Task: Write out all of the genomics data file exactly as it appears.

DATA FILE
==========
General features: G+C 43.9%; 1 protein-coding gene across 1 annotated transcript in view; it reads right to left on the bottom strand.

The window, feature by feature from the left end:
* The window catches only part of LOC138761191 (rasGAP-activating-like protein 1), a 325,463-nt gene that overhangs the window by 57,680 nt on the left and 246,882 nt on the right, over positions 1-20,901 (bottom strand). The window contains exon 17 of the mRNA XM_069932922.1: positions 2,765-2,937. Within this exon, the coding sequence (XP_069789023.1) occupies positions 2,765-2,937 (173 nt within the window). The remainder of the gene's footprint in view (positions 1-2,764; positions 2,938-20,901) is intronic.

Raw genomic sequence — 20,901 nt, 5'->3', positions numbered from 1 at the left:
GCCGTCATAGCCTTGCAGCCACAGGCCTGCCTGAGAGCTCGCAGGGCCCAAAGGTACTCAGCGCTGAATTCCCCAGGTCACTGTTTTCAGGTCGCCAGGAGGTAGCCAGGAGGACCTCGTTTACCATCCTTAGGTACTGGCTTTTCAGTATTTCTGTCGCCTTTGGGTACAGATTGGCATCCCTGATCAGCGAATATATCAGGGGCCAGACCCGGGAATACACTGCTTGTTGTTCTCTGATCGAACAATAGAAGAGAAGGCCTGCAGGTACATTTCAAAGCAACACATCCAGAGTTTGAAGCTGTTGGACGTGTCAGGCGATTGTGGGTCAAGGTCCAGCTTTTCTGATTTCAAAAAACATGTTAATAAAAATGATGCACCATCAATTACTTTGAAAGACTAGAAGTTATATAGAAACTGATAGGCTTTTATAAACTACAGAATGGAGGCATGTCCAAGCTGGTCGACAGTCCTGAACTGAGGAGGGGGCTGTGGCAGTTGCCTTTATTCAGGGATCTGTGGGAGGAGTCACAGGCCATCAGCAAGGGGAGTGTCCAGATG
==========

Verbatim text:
General features: G+C 43.9%; 1 protein-coding gene across 1 annotated transcript in view; it reads right to left on the bottom strand.

The window, feature by feature from the left end:
* The window catches only part of LOC138761191 (rasGAP-activating-like protein 1), a 325,463-nt gene that overhangs the window by 57,680 nt on the left and 246,882 nt on the right, over positions 1-20,901 (bottom strand). The window contains exon 17 of the mRNA XM_069932922.1: positions 2,765-2,937. Within this exon, the coding sequence (XP_069789023.1) occupies positions 2,765-2,937 (173 nt within the window). The remainder of the gene's footprint in view (positions 1-2,764; positions 2,938-20,901) is intronic.

Raw genomic sequence — 20,901 nt, 5'->3', positions numbered from 1 at the left:
GCCGTCATAGCCTTGCAGCCACAGGCCTGCCTGAGAGCTCGCAGGGCCCAAAGGTACTCAGCGCTGAATTCCCCAGGTCACTGTTTTCAGGTCGCCAGGAGGTAGCCAGGAGGACCTCGTTTACCATCCTTAGGTACTGGCTTTTCAGTATTTCTGTCGCCTTTGGGTACAGATTGGCATCCCTGATCAGCGAATATATCAGGGGCCAGACCCGGGAATACACTGCTTGTTGTTCTCTGATCGAACAATAGAAGAGAAGGCCTGCAGGTACATTTCAAAGCAACACATCCAGAGTTTGAAGCTGTTGGACGTGTCAGGCGATTGTGGGTCAAGGTCCAGCTTTTCTGATTTCAAAAAACATGTTAATAAAAATGATGCACCATCAATTACTTTGAAAGACTAGAAGTTATATAGAAACTGATAGGCTTTTATAAACTACAGAATGGAGGCATGTCCAAGCTGGTCGACAGTCCTGAACTGAGGAGGGGGCTGTGGCAGTTGCCTTTATTCAGGGATCTGTGGGAGGAGTCACAGGCCATCAGCAAGGGGAGTGTCCAGATG